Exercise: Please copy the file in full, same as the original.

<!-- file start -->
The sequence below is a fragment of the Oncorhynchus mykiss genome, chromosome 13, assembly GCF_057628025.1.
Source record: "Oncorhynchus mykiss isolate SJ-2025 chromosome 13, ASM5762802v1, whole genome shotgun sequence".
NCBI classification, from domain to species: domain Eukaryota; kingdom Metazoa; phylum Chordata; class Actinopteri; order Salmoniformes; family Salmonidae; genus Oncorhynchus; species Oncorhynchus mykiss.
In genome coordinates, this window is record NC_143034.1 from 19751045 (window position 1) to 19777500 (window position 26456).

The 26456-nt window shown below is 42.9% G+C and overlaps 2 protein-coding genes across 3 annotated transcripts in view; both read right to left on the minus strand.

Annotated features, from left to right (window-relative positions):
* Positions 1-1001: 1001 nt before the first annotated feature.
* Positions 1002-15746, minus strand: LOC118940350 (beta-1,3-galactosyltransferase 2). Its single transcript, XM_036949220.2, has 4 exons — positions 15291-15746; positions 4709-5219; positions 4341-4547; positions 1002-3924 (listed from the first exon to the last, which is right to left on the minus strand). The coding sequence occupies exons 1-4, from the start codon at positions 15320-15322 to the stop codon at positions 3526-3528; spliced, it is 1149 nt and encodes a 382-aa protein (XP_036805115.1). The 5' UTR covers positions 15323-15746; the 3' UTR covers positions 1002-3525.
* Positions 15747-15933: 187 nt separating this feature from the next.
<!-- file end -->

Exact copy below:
The sequence below is a fragment of the Oncorhynchus mykiss genome, chromosome 13, assembly GCF_057628025.1.
Source record: "Oncorhynchus mykiss isolate SJ-2025 chromosome 13, ASM5762802v1, whole genome shotgun sequence".
NCBI classification, from domain to species: domain Eukaryota; kingdom Metazoa; phylum Chordata; class Actinopteri; order Salmoniformes; family Salmonidae; genus Oncorhynchus; species Oncorhynchus mykiss.
In genome coordinates, this window is record NC_143034.1 from 19751045 (window position 1) to 19777500 (window position 26456).

The 26456-nt window shown below is 42.9% G+C and overlaps 2 protein-coding genes across 3 annotated transcripts in view; both read right to left on the minus strand.

Annotated features, from left to right (window-relative positions):
* Positions 1-1001: 1001 nt before the first annotated feature.
* Positions 1002-15746, minus strand: LOC118940350 (beta-1,3-galactosyltransferase 2). Its single transcript, XM_036949220.2, has 4 exons — positions 15291-15746; positions 4709-5219; positions 4341-4547; positions 1002-3924 (listed from the first exon to the last, which is right to left on the minus strand). The coding sequence occupies exons 1-4, from the start codon at positions 15320-15322 to the stop codon at positions 3526-3528; spliced, it is 1149 nt and encodes a 382-aa protein (XP_036805115.1). The 5' UTR covers positions 15323-15746; the 3' UTR covers positions 1002-3525.
* Positions 15747-15933: 187 nt separating this feature from the next.